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Thread: Cutting PVC pipe - need to get it straight

  1. #1

    Default Cutting PVC pipe - need to get it straight

    What is the best way to get a clean, straight cut in PVC pipe? My task is to cut out the appropriate length in order to splice in a 3" x 3" 1.5" tee connection. When I've tried to cut PVC pipe in the past, I'm always a bit off from a true, straight cut.

    The pipe in question is 3" in diameter, its located in an unfinished portion of my condominium and is slightly above eye level. Should I use a cabled saw, a PVC pipe saw or some other device? What should I do to ensure a straight cut?

    -Robert

  2. #2

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    They have a tool made for cutting PVC. I never bought one since I don't do a lot of plumbing work. I just use my power miter saw. It gives a nice, straight cut if you ease the blade down slowly.

  3. #3
    DIY Member George R's Avatar
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    Default Straight cut

    Take a piece of paper and tape it around the pipe, lining up the edges of the paper at the point where you want to make the cut. Trace the line of the paper onto the pipe with a sharpie. Remove the paper and then cut with a sawzall or a cable saw, depending on the access.

  4. #4

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    When making a cut with the PVC pipe in place, I put a metal hose clamp around the pipe (like a car radiator hose clamp) and use it as my straight edge. It helps make for a nice cut.

  5. #5

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    Many thanks to George R and Dave Meers for excellent suggestions.

    -Robert

  6. #6
    Moderator & Master Plumber hj's Avatar
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    Default cut

    Do not expect to get a straight cut if you use a cable saw.

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    DIY Senior Member Pewterpower's Avatar
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    I've used this garden tool lots of times. I think it's called a pruner, but I trim/cut branches and stuff with it. It works great on pvc, conduit, etc...


  8. #8

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    I'd like to see a video of you cutting 3" PVC pipe with a garden pruner. That would be pretty funny.

  9. #9
    In the Trades Gary Swart's Avatar
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    Default

    Maybe he has really big bushes and trees. Fortunately, the cut on PVC does not have to be to the nth degree of straight. Close will be just fine. The paper and hose clamps are good, also masking tape. Cutting 3" or 4" pipe in place can be a bit tricky. If you have really good access, a jig saw with a fine blade works pretty good. A cable saw will cut it, but is hard to keep straight. If the pipe is not attached, I find my band saw will give me a good straight cut.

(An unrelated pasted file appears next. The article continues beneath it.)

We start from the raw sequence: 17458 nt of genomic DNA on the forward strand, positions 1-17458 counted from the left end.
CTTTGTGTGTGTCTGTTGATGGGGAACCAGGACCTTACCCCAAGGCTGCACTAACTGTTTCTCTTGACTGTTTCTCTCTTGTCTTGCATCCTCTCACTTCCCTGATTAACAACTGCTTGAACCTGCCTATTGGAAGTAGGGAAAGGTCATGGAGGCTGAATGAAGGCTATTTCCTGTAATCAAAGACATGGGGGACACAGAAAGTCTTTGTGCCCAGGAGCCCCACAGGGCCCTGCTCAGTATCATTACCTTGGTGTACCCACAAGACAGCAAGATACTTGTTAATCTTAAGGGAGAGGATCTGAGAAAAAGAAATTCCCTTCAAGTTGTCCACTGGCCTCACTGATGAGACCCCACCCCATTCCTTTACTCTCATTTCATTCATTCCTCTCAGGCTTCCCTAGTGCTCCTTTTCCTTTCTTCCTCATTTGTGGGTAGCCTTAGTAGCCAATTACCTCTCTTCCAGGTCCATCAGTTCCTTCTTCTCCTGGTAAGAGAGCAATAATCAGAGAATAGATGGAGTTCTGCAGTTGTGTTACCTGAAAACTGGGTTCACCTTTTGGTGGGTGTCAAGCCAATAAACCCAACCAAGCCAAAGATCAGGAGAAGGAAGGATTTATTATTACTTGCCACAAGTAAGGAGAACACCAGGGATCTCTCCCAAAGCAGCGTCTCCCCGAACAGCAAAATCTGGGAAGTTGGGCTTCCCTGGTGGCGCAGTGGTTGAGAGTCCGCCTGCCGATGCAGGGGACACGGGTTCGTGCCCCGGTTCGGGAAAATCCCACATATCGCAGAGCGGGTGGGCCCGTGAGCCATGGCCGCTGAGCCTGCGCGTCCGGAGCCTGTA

10. #10
    Plumber Cass's Avatar
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    A sawsall with a long 24 TPI blade will make a straight enough cut for you.

  11. #11
    Aspiring Old Fart, EE, computer & networking geek Mikey's Avatar
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    I use a 12" miter saw for anything over 1". Produces a nice clean cut, but you've got to be sure to hold the pipe securely to prevent it from spinning. Haven't found a PVC pipe cutter yet that will produce a true square cut. I like the idea of using the lopper -- I'll give it a try.

  12. #12
    DIY Senior Member Pewterpower's Avatar
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    No, of course not 3"
    But I've used it on some pretty good size conduit.
    That's what I get for steering slightly off-topic....

  13. #13
    In the Trades Bob NH's Avatar
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    LOPPER?: But I've used it on some pretty good size conduit.

    Conduit is not as brittle as water pipe. I would be concerned about cracking the water pipe.

  14. #14
    DIY Senior Member Pewterpower's Avatar
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    Ya, it definately needs to be real sharp. Mine probably is not anymore, since I use it mainly on my mutant bougainvilleas from hell. I've cut branches 1.5" thick with this thing.
    I got the idea at the hardware store where I saw one of the employees use the handtool cutter on some pvc. It went thru it like butter. So the next time I had to cut some pipe, I used my pruner/cutter/trimmer/lopper whatever the hell you call it!!! and it worked like a champ.
    But you're right about cpvc. You could easily crush it, if you're not careful.
    The bigger pipes, a mitre saw works great. A hacksaw is the WORST.

  15. #15
    Plumber plumber1's Avatar
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    For about $8 you can buy a real pvc pipe cutter that will do a real good job.

    But I'll be darned as to why you you don't just use a hacksaw blade.

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